This article was taken from: https://www.bbc.co.uk/news/health-46999922
By BBC Health News
The number of workers trained to prescribe social activities, like exercise groups and art classes, to GP patients who don’t need pills, is set to rise, under NHS England plans.
The aim is that “link workers” will support GPs and reduce their workload.
A link worker’s role is to help patients find suitable community activities to improve their health and wellbeing.
The NHS says more than 1,000 will be recruited by 2020-21.
In the long term, it wants link workers to handle around 900,000 patient appointments a year.
It is thought that a significant number of appointments at GP surgeries are not directly related to medical conditions.
Instead, many patients are anxious or lonely or need support with managing a long-term condition.
Some just need encouragement to join an exercise group and lose weight.
‘New lease of life’
A few years ago, Arif Qureshi, 51, was told he had pre-diabetes.
He knew he had to improve his lifestyle so a link worker referred him to a walking football club run by West Ham United Foundation in Newham.
He says it’s been a revelation, helping him to lose 2st 4lb (15kg) in four months.
“It’s been a big thing for me,” he says.
“I’m more energetic, more upbeat and people come to me for advice on health now.
“I’ve got a new lease of life from exercise.”
But he says he wouldn’t have joined the football group, or found it, if hadn’t been been for the nudge from the NHS and his link worker, who keeps in touch and assesses his progress regularly.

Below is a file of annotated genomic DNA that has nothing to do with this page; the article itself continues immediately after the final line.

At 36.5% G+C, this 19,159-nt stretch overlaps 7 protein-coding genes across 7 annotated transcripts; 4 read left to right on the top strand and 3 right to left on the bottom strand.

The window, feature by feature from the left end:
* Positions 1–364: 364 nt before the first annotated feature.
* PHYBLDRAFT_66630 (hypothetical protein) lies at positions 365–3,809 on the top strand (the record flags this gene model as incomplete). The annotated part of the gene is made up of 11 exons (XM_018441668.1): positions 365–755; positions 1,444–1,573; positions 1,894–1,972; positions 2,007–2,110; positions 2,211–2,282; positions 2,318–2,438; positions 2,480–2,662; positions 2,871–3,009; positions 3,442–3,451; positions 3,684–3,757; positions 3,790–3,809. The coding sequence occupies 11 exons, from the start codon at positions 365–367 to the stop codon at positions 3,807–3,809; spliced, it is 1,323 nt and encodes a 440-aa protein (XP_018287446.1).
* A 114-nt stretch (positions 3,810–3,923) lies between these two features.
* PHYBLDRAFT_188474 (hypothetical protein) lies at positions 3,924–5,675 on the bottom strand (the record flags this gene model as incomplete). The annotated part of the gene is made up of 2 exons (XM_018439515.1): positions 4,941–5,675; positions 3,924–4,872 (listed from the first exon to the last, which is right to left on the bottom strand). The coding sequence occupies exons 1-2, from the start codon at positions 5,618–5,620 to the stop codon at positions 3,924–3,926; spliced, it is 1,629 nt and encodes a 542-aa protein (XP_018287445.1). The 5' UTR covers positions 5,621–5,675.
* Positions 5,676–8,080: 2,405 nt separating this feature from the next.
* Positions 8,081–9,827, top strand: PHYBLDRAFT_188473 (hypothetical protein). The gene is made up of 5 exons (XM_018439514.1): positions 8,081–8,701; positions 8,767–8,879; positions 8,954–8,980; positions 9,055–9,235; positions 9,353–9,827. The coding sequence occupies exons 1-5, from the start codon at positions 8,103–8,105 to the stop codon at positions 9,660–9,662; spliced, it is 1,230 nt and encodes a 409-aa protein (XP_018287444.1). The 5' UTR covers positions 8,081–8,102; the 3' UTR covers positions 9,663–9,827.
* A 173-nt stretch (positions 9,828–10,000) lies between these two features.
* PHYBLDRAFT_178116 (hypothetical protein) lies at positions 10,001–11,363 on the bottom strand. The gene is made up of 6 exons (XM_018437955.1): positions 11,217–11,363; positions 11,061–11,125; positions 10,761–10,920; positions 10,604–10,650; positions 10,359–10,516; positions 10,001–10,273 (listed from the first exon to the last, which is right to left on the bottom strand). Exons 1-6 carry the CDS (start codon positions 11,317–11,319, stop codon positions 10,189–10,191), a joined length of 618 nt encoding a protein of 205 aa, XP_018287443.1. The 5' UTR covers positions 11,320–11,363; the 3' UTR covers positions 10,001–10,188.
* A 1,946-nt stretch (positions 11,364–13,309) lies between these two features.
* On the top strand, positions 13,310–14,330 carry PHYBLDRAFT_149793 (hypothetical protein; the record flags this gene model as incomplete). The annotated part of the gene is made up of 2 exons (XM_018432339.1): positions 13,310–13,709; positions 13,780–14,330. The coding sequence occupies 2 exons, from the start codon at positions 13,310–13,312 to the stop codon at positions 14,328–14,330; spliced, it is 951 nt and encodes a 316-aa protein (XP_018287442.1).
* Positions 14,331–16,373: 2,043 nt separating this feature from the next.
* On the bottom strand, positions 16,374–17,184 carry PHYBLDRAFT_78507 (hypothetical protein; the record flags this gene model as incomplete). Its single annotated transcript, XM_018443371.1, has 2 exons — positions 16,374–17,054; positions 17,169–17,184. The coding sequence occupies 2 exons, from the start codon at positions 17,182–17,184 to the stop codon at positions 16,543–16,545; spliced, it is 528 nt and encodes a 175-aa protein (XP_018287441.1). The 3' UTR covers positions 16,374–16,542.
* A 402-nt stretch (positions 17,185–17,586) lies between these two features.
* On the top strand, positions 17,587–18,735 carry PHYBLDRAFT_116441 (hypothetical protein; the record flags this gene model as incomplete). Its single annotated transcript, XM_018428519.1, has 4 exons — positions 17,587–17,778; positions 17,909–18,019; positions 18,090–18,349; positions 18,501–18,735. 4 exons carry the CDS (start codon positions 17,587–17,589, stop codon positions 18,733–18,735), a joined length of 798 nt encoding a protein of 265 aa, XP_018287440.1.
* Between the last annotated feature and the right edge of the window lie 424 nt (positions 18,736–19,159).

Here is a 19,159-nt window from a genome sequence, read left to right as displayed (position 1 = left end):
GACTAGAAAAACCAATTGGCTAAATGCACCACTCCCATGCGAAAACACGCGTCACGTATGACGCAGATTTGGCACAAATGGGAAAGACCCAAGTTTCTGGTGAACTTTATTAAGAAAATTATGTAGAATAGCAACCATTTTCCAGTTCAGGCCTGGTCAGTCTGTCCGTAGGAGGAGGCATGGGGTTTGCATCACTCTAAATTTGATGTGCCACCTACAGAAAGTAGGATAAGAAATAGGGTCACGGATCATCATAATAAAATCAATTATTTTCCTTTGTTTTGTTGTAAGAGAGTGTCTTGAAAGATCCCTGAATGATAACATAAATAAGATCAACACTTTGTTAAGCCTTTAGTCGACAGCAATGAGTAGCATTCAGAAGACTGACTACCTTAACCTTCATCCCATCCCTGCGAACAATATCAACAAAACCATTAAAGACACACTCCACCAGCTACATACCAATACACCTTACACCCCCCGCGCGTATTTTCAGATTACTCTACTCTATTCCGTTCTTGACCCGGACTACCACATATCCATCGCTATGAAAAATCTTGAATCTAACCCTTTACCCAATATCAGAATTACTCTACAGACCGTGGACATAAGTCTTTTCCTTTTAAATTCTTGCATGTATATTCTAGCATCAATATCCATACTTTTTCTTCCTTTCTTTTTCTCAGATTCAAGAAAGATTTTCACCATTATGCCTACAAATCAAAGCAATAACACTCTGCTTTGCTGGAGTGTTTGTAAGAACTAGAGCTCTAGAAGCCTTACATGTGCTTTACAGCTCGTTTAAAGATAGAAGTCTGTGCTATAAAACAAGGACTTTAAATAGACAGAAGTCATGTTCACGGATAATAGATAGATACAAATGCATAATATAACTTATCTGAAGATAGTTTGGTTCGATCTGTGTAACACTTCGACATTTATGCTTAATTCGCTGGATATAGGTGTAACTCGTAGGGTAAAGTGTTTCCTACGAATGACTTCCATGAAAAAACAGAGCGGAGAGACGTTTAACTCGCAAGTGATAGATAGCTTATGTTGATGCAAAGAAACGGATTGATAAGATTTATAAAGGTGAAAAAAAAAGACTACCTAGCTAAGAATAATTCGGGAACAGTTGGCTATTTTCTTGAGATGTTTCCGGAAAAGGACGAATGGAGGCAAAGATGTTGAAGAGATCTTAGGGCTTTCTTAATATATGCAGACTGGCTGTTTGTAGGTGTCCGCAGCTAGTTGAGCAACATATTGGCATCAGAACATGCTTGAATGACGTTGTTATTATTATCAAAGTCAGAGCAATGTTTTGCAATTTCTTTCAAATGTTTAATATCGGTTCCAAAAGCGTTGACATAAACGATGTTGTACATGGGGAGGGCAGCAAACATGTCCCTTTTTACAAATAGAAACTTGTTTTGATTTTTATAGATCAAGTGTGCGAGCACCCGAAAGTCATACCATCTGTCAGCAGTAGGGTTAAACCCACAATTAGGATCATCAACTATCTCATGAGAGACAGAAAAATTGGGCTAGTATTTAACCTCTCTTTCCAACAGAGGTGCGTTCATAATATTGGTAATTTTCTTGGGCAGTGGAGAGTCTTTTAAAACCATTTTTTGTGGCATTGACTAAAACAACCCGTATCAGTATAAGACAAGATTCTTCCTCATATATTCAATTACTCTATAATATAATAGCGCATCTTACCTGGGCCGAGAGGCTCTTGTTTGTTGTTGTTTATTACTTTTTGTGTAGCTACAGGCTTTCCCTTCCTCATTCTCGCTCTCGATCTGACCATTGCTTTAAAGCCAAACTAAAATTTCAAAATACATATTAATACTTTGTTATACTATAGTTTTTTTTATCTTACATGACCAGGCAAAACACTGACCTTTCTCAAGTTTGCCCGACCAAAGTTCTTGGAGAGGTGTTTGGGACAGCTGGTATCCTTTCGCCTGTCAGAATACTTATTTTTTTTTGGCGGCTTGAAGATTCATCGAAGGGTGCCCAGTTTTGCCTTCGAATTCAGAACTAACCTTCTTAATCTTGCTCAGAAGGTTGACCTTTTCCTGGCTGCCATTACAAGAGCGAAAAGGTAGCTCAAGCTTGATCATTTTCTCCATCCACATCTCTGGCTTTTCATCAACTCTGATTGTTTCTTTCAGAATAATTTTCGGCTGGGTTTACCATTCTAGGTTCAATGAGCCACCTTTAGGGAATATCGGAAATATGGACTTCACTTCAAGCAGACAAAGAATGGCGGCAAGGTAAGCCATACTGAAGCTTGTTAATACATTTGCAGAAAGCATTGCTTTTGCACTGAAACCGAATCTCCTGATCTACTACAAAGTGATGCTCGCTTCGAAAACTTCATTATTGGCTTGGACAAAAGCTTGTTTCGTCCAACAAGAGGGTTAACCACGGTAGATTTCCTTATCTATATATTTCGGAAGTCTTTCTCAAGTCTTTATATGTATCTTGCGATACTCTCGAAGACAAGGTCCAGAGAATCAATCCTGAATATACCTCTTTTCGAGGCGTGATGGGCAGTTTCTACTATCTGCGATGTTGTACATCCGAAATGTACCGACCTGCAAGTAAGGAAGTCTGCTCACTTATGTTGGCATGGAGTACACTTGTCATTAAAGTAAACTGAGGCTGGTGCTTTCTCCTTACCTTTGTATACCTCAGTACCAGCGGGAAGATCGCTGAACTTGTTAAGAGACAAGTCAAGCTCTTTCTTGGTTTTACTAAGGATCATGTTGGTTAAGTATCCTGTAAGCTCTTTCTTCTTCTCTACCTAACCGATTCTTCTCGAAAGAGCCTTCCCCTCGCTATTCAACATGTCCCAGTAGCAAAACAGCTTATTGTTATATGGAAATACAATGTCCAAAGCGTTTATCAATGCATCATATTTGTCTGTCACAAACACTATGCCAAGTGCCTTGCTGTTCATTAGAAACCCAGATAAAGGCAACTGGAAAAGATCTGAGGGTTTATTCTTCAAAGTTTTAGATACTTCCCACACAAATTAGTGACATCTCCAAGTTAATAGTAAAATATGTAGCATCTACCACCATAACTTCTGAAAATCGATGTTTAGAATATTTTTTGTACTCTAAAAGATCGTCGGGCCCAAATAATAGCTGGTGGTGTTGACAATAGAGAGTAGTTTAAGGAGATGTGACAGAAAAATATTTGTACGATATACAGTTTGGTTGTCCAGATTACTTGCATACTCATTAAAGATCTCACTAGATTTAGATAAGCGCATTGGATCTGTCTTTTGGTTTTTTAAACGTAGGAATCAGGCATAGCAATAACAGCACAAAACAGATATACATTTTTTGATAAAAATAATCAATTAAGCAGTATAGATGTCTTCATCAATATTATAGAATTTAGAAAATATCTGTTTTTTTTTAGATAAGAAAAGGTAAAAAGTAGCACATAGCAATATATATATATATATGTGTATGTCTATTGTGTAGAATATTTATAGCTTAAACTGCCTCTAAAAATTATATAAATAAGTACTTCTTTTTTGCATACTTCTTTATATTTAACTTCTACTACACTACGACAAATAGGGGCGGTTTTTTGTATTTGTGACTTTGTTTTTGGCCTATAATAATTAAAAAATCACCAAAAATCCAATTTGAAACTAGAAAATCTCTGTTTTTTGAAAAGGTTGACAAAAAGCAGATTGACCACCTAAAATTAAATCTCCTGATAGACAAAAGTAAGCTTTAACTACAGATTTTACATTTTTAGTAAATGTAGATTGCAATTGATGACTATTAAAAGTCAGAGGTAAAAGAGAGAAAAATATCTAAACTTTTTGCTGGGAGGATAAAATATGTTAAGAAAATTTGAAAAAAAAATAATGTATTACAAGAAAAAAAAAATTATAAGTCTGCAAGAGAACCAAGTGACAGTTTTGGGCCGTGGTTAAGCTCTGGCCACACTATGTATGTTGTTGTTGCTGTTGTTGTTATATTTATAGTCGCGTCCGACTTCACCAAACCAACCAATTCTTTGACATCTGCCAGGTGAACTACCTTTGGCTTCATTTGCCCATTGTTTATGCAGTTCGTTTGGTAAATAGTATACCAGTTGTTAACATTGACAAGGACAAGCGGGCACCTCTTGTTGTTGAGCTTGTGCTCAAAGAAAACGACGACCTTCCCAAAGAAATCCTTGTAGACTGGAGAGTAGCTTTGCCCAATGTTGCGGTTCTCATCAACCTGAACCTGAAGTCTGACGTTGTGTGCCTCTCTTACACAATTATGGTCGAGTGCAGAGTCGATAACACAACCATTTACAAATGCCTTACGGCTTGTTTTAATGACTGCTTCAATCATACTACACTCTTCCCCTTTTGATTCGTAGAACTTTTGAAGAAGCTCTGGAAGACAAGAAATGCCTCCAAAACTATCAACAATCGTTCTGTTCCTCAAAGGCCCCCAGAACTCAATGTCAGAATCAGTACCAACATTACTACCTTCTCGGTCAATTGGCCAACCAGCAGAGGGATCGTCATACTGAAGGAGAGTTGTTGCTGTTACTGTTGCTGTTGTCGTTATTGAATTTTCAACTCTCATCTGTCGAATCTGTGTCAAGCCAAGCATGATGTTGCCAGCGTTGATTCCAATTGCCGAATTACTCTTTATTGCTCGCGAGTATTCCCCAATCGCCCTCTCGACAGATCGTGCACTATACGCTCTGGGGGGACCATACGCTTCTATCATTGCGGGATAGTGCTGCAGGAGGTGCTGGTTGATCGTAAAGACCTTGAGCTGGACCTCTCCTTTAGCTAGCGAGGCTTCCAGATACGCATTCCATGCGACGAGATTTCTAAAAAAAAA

Link workers are part of NHS England’s plans to personalise care for patients, so they can take greater control of their mental and physical health.
‘Better than medicine’
James Sanderson, NHS England’s director of personalised care, said 2.5 million people would benefit by 2024.
“Social prescribing is an important component of the NHS comprehensive model of personalised care and there is emerging evidence that it can lead to a range of positive health and wellbeing outcomes for people, such as improved quality of life and emotional wellbeing,” he said.
“The aim is that social prescribing schemes lead to a substantial reduction in the use of NHS services, including GP attendances.”
Prof Helen Stokes-Lampard, chairwoman of the Royal College of General Practitioners, said the move was “incredibly welcome”.
She said ensuring that GPs have “good, easy access to people who can link patients with classes or groups in the community, which could be of more benefit than any medicine…” is something doctors have been calling for for a long time.